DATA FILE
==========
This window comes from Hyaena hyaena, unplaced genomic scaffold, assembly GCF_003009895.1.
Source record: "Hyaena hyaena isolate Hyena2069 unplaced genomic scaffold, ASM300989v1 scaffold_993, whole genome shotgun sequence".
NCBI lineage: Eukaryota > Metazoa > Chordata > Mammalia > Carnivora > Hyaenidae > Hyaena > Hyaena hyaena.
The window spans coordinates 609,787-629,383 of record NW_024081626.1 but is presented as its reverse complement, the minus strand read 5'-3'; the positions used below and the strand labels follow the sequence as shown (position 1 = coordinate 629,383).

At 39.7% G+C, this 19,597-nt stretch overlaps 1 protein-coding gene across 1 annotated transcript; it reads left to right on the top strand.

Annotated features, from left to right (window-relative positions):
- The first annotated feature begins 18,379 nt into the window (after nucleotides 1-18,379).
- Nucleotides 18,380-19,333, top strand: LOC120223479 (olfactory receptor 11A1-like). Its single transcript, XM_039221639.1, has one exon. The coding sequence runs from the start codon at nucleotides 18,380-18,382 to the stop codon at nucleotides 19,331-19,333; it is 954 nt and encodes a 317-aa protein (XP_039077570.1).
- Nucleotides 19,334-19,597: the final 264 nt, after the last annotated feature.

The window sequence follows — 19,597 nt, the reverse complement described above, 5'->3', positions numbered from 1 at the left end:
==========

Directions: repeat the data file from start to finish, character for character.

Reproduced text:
This window comes from Hyaena hyaena, unplaced genomic scaffold, assembly GCF_003009895.1.
Source record: "Hyaena hyaena isolate Hyena2069 unplaced genomic scaffold, ASM300989v1 scaffold_993, whole genome shotgun sequence".
NCBI lineage: Eukaryota > Metazoa > Chordata > Mammalia > Carnivora > Hyaenidae > Hyaena > Hyaena hyaena.
The window spans coordinates 609,787-629,383 of record NW_024081626.1 but is presented as its reverse complement, the minus strand read 5'-3'; the positions used below and the strand labels follow the sequence as shown (position 1 = coordinate 629,383).

At 39.7% G+C, this 19,597-nt stretch overlaps 1 protein-coding gene across 1 annotated transcript; it reads left to right on the top strand.

Annotated features, from left to right (window-relative positions):
- The first annotated feature begins 18,379 nt into the window (after nucleotides 1-18,379).
- Nucleotides 18,380-19,333, top strand: LOC120223479 (olfactory receptor 11A1-like). Its single transcript, XM_039221639.1, has one exon. The coding sequence runs from the start codon at nucleotides 18,380-18,382 to the stop codon at nucleotides 19,331-19,333; it is 954 nt and encodes a 317-aa protein (XP_039077570.1).
- Nucleotides 19,334-19,597: the final 264 nt, after the last annotated feature.

The window sequence follows — 19,597 nt, the reverse complement described above, 5'->3', positions numbered from 1 at the left end: